In a significant shift, ransomware threat operators are abandoning their pursuit of high-profile targets in favor of smaller, less fortified organizations, according to a recent report by a cybersecurity company. The report highlights a staggering 47% surge in the number of new ransomware victims during the latter half of 2022. Many of these victims, it appears, were small businesses lacking mature cybersecurity defenses. During the first half of 2023, a noteworthy 57% of the victims attributed to the notorious LockBit gang, known for their audacious attacks on entities like the Royal Mail and Taiwan Semiconductor Manufacturing Company (TSMC), were organizations employing up to 200 personnel—meeting the criteria for small businesses as defined in the report.
Another concerning trend is that small businesses constituted nearly half, at 45%, of all victims of the BlackCat ransomware during the same period. Nevertheless, the dynamics were different for the Clop ransomware, with only 27% of victims being small businesses, while large enterprises comprised half of their targets. LockBit has maintained its top position as the most prevalent ransomware family since 2022, affecting 26.09% of victim organizations, as per the report. Following closely behind were BlackCat (10.59%) and Clop (10.09%). LockBit’s notoriety extended to orchestrating one in every six attacks targeting US government offices in 2022.
The global landscape for ransomware attacks has undergone a dramatic transformation, with the number of victim organizations surging by 45.27% in the first half of 2023 compared to the second half of 2022, reaching a staggering 2001 victims. In an unsettling development, US-based organizations bore the brunt of this surge, constituting almost half of all ransomware victims (949) in the first half of 2023. This marked a staggering 69.94% increase compared to the preceding six months. During a media event titled ‘Risk to Resilience World Tour Breakfast’ on September 21, a senior threat researcher from a cybersecurity company elucidated the shifting ransomware landscape. The researcher noted that there has been a proliferation of smaller ransomware groups, altering the dynamics considerably. He remarked, “Whereas there used to be three to five big ones and a tail, there are now three big ones and a very long tail.” One significant factor contributing to the rise of these smaller ransomware groups has been the leakage of source codes employed by LockBit and Conti in recent years. This leakage has enabled other threat actors to repurpose and create new ransomware variants, further fueling the crisis. The researcher also highlighted a disturbing trend among ransomware groups: many are forgoing file encryption in favor of threats to expose sensitive information and publicize incidents. “There’s a tendency for new groups not to do ransomware anymore, they just hack and then extort,” The researcher explained.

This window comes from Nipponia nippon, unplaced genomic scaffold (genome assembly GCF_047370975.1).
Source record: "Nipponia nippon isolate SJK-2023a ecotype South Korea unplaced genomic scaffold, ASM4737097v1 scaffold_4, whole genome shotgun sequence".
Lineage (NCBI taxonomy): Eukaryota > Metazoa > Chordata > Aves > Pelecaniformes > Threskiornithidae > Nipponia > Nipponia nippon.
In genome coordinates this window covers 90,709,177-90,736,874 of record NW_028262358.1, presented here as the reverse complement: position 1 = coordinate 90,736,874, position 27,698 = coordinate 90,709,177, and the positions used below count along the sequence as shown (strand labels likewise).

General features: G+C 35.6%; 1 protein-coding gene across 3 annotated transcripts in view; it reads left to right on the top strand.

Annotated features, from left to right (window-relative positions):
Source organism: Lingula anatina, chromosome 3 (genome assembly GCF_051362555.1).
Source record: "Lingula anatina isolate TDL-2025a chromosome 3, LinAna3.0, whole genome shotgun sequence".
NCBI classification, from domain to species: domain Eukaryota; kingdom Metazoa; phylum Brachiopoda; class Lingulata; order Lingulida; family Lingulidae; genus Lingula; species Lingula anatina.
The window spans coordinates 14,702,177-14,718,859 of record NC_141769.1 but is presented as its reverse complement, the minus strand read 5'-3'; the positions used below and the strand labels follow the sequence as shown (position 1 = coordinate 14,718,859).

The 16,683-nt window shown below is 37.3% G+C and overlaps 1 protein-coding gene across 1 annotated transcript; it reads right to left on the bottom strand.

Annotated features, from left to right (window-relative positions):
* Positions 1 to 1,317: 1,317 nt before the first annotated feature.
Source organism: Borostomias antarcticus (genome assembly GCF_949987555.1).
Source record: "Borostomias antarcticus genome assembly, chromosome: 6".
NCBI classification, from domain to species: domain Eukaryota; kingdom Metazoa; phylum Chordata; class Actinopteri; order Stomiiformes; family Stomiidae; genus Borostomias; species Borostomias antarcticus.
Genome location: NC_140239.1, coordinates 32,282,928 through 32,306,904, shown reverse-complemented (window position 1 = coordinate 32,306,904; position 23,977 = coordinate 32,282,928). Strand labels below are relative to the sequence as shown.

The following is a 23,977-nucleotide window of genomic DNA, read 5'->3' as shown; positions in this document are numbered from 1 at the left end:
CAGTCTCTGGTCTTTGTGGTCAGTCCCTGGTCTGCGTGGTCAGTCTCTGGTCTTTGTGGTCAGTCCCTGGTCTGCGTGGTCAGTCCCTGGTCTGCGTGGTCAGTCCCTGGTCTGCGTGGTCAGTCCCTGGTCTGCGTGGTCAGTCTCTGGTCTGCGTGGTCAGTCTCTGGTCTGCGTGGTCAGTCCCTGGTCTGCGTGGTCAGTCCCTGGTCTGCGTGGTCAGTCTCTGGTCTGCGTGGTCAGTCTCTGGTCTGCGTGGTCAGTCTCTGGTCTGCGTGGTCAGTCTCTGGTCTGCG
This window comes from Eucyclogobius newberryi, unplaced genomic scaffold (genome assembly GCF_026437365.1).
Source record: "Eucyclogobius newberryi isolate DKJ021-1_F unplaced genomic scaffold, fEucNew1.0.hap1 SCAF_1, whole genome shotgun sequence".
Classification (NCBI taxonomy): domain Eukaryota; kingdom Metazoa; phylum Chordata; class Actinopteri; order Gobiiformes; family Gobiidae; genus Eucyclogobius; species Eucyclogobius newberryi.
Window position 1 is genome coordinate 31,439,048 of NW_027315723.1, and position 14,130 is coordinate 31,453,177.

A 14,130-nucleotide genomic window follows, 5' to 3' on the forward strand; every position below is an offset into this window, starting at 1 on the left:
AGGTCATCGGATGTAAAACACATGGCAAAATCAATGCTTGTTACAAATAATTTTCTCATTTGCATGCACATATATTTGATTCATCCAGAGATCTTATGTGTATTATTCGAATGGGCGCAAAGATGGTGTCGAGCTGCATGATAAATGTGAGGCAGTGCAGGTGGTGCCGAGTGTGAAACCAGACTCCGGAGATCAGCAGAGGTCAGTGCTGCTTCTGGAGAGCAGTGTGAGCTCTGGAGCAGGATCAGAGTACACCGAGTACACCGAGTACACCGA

The cybersecurity company’s report underscored an 11.3% increase in the number of new ransomware-as-a-service (RaaS) groups in the first half of 2023, compared to the preceding six months, reaching a total of 69 such groups. At a breakfast event, a crucial point emphasized was the necessity for organizations to shift their focus from mere cybersecurity to cyber-resilience. The ever-expanding attack surface demands an assumption from organizations that they will inevitably face cyberattacks. Consequently, there should be a heightened emphasis on incident response and recovery, transforming cybersecurity into a business risk rather than solely an IT concern. The researcher noted a shift in the modus operandi of cybercriminals, making ransomware attacks increasingly challenging to prevent. These threat actors now employ a variety of unconventional methods to infiltrate networks, departing from traditional social engineering tactics. The researcher aptly summarized the evolving landscape: “Ransomware has become a hacking operation with a ransomware payload instead of just a ransomware attack.”
In this rapidly evolving landscape, organizations, especially small businesses, must remain vigilant and prioritize cyber resilience as they navigate the ever-growing threat of ransomware. At SpearTip, we analyze the configurations and interactions of companies’ network infrastructure with the precision of a skilled penetration tester. SpearTip seeks to discover vulnerabilities in firewall systems and enables companies to dedicate their resources to evaluate and prioritize fixes. This will provide visibility of actual network gaps, including existing false negatives. SpearTip provides clear remediation steps for all uncovered weaknesses to ensure a strengthened security posture. Our assessments leave no stone unturned in examining how companies leverage their current technology. We review application and operating system access controls and analyze physical access to their systems. We conclude with detailed reports and recommendations to keep companies compliant and safe, according to industry standards. 43% of data breaches involve attacks against web applications. Companies can protect their business from breaches that originate through web applications with our array of assessments.
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